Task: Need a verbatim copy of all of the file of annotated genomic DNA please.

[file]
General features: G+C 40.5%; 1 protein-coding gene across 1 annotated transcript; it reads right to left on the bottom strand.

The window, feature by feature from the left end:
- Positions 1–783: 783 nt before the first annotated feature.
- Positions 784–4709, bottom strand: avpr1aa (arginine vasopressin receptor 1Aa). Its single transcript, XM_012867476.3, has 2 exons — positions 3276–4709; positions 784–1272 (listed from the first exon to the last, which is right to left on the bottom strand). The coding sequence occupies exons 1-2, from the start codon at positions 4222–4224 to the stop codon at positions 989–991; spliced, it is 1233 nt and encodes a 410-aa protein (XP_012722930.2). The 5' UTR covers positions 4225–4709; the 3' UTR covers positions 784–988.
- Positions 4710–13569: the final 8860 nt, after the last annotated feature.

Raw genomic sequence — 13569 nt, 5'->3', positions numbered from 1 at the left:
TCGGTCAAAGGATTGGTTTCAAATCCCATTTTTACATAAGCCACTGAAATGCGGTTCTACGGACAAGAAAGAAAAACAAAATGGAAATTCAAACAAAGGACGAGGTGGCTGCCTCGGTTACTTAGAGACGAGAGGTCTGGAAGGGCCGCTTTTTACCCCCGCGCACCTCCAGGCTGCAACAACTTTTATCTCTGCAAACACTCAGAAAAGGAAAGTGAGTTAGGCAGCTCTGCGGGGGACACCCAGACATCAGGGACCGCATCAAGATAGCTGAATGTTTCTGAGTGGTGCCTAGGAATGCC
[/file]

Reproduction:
General features: G+C 40.5%; 1 protein-coding gene across 1 annotated transcript; it reads right to left on the bottom strand.

The window, feature by feature from the left end:
- Positions 1–783: 783 nt before the first annotated feature.
- Positions 784–4709, bottom strand: avpr1aa (arginine vasopressin receptor 1Aa). Its single transcript, XM_012867476.3, has 2 exons — positions 3276–4709; positions 784–1272 (listed from the first exon to the last, which is right to left on the bottom strand). The coding sequence occupies exons 1-2, from the start codon at positions 4222–4224 to the stop codon at positions 989–991; spliced, it is 1233 nt and encodes a 410-aa protein (XP_012722930.2). The 5' UTR covers positions 4225–4709; the 3' UTR covers positions 784–988.
- Positions 4710–13569: the final 8860 nt, after the last annotated feature.

Raw genomic sequence — 13569 nt, 5'->3', positions numbered from 1 at the left:
TCGGTCAAAGGATTGGTTTCAAATCCCATTTTTACATAAGCCACTGAAATGCGGTTCTACGGACAAGAAAGAAAAACAAAATGGAAATTCAAACAAAGGACGAGGTGGCTGCCTCGGTTACTTAGAGACGAGAGGTCTGGAAGGGCCGCTTTTTACCCCCGCGCACCTCCAGGCTGCAACAACTTTTATCTCTGCAAACACTCAGAAAAGGAAAGTGAGTTAGGCAGCTCTGCGGGGGACACCCAGACATCAGGGACCGCATCAAGATAGCTGAATGTTTCTGAGTGGTGCCTAGGAATGCC